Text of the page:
Eighty-three percent of parents think their children are negatively distracted by digital devices, a major survey of 2,500 parents, grandparents and caregivers during the COVID-19 pandemic has found.
The Growing Up Digital Australia report, released by the Gonski Institute for Education at UNSW Sydney released today, is part of an international research project, including Harvard Medical School (U.S.) and Alberta Teachers Association (Canada).
The study investigated how digital media and technologies impact children’s wellbeing, health, and eventually learning at school and found that while parents acknowledge digital devices as being important to their child’s learning, they are finding it increasingly difficult to moderate their child’s digital habits at home.
As many as 65% of parents admitted negotiating the use of digital media and technologies at home causes conflicts with their children.
Professor Pasi Sahlberg, Deputy Director of the Gonski Institute for Education said the report’s Phase 2 findings confirm what Australian teachers and principals told the Institute last year.
“Most children seem to be negatively distracted by digital media and technologies – in school and at home,” Professor Sahlberg told The Educator.
“What makes this a particular challenge is that according to Phase 1 in Australian schools, 2/3 of teachers and principals say that technology is a growing distraction and now Phase 2 suggests that 90% of parents are negatively distracted, at least to some extent, by digital technologies”.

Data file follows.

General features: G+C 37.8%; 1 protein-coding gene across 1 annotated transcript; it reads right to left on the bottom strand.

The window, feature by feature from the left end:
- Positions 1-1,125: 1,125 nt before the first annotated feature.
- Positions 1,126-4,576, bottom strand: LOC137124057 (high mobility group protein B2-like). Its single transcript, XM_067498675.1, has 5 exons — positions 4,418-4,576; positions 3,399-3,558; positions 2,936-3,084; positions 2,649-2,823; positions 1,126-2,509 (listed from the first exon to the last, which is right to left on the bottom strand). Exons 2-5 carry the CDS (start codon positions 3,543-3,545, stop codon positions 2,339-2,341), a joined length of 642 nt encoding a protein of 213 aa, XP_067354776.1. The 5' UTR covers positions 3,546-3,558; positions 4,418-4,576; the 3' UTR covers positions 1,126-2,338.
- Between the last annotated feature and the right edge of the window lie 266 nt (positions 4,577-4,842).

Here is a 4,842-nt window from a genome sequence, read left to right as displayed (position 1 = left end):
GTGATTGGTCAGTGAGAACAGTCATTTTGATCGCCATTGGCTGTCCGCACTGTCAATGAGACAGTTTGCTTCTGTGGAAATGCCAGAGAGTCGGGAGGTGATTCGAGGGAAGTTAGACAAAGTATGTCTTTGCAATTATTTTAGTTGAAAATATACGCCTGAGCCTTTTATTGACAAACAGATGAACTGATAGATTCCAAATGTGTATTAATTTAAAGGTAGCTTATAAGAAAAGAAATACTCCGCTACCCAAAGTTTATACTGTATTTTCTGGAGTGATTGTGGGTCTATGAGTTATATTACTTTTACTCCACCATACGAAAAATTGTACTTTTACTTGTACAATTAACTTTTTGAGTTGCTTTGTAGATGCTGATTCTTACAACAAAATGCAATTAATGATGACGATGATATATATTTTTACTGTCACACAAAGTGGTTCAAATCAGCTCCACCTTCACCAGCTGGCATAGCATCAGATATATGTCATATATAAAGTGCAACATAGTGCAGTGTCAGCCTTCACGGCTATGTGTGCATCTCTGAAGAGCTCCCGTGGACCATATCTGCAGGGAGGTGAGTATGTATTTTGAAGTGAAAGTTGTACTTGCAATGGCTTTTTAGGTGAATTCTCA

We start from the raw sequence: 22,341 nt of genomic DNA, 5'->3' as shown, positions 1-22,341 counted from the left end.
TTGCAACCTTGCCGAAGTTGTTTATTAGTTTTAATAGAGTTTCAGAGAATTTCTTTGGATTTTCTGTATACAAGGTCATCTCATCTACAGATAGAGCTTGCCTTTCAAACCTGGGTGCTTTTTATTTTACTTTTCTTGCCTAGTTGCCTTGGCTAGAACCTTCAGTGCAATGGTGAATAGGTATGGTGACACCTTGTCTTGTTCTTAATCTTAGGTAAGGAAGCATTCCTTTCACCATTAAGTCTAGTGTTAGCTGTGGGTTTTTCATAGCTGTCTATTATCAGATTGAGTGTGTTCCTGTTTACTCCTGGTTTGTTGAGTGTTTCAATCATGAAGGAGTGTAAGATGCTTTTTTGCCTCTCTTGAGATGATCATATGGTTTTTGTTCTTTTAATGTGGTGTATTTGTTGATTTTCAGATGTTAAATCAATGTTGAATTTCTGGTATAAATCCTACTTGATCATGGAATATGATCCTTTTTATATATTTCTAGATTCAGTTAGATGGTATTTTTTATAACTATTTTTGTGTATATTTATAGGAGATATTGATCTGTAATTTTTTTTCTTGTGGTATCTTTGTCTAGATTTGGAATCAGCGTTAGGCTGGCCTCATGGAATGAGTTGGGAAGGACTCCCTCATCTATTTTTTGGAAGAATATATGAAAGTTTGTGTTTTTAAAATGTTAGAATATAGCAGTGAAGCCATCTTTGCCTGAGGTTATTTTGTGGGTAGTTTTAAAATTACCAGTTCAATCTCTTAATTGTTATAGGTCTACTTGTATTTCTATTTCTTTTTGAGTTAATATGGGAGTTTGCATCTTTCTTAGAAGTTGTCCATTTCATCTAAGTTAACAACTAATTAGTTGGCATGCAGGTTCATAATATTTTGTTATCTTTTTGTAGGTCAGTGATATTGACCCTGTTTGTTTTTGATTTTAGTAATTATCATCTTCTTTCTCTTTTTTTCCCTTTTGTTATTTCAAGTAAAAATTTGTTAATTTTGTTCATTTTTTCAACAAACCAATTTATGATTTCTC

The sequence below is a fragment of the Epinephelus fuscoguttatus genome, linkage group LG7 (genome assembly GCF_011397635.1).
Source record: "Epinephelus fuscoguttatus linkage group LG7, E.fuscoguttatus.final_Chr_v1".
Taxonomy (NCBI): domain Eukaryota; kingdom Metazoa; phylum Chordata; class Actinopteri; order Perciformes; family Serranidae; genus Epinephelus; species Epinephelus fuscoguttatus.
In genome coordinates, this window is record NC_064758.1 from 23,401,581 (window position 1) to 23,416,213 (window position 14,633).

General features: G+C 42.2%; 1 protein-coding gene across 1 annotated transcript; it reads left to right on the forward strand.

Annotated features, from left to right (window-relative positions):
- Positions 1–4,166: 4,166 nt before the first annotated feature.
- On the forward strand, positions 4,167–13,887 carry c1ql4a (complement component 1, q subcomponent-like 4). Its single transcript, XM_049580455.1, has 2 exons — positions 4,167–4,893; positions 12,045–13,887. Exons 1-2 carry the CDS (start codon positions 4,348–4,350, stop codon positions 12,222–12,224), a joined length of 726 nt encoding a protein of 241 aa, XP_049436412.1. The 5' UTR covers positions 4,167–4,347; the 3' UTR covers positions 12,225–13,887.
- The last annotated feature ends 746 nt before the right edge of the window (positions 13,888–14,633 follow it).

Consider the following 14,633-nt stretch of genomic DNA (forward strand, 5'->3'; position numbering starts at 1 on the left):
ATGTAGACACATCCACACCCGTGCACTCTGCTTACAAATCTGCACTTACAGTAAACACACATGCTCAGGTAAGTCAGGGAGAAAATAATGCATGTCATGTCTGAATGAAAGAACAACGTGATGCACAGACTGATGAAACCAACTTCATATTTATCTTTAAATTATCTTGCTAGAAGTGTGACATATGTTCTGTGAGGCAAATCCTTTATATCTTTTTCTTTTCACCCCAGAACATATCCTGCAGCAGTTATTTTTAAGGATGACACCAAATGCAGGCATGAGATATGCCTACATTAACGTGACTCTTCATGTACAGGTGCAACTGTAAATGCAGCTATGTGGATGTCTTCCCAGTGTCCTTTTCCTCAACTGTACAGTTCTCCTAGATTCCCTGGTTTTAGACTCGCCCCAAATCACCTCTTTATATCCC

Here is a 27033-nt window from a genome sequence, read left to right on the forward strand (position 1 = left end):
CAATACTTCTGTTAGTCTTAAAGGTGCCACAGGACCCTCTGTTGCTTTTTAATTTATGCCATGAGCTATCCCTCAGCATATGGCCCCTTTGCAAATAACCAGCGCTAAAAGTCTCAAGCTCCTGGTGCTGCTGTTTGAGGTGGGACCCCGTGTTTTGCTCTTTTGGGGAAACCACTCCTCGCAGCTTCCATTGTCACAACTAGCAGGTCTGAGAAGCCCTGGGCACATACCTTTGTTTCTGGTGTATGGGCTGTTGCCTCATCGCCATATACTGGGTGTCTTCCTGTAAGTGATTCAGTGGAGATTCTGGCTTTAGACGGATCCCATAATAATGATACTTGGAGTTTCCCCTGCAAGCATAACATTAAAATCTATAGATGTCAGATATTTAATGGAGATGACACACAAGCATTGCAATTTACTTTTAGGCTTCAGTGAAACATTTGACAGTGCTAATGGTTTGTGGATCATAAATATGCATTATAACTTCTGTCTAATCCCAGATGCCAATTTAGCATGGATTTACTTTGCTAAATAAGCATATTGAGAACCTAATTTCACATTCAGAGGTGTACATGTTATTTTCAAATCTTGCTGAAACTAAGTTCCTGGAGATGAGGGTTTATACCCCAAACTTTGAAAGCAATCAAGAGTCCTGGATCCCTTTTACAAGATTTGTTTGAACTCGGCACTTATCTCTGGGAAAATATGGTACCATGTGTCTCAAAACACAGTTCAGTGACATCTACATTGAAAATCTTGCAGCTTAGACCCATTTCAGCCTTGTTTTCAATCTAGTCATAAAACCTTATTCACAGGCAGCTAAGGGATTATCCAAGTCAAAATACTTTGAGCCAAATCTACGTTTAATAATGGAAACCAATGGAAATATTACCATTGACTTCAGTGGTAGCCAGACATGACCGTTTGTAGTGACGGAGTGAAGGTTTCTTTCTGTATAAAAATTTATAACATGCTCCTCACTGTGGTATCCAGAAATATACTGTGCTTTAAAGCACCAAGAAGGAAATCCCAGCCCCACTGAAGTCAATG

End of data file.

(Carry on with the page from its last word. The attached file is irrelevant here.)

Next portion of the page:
Professor Sahlberg said this shows the challenges brought by digital devices today are not just students’ issues.
“We are all in this together,” he said.
“At the same time when technology is clearly a powerful enhancer and enabler, it is a growing distraction to most of us at home and in schools”.
Professor Sahlberg said sustainable solutions to enhance digital wellness is to collectively find out healthier ways to live with and use digital technologies.
“Parents in Phase 2 wished that about half of parents wish more help and support from school to help their children to manage the use of digital gadgets at home. Similarly, teachers and principals in Phase 1 hoped that parents would help them to find ways to responsible and healthier use of digital gadgets at school,” Professor Sahlberg said.
“When schools are seeing more children coming to school tired, distracted, and not ready to learn, and with a range of emotional, social and behavioural challenges, as we learned in Phase 1, teachers and principals should know that our Phase 2 reveals that about one third of all children included in this study take their digital device to bed with every single evening”.
Professor Sahlberg said one effective way to improve the work of everyone at schools and thereby the quality of school outcomes is to “invest systematically in healthier digital habits at home and in school”.
Equity issues persist
The study found that lower-income parents and lower-achieving students, in particular, are most at risk of distraction from interactive media use.
Dr Amy Graham, Research Fellow at the Gonski Institute, said this group of parents is less likely to implement effective monitoring and regulation strategies at home around the use of screens.
“They’re also more likely to believe these devices are having no impact on child development,” she said, adding that about half of parents surveyed say they would welcome more support from their child’s school to help them and their child to manage digital media and technologies use at home.
“Parents know they need to be role models in the safe and responsible use of digital devices at home, but they still find themselves negatively distracted by digital media and technologies”.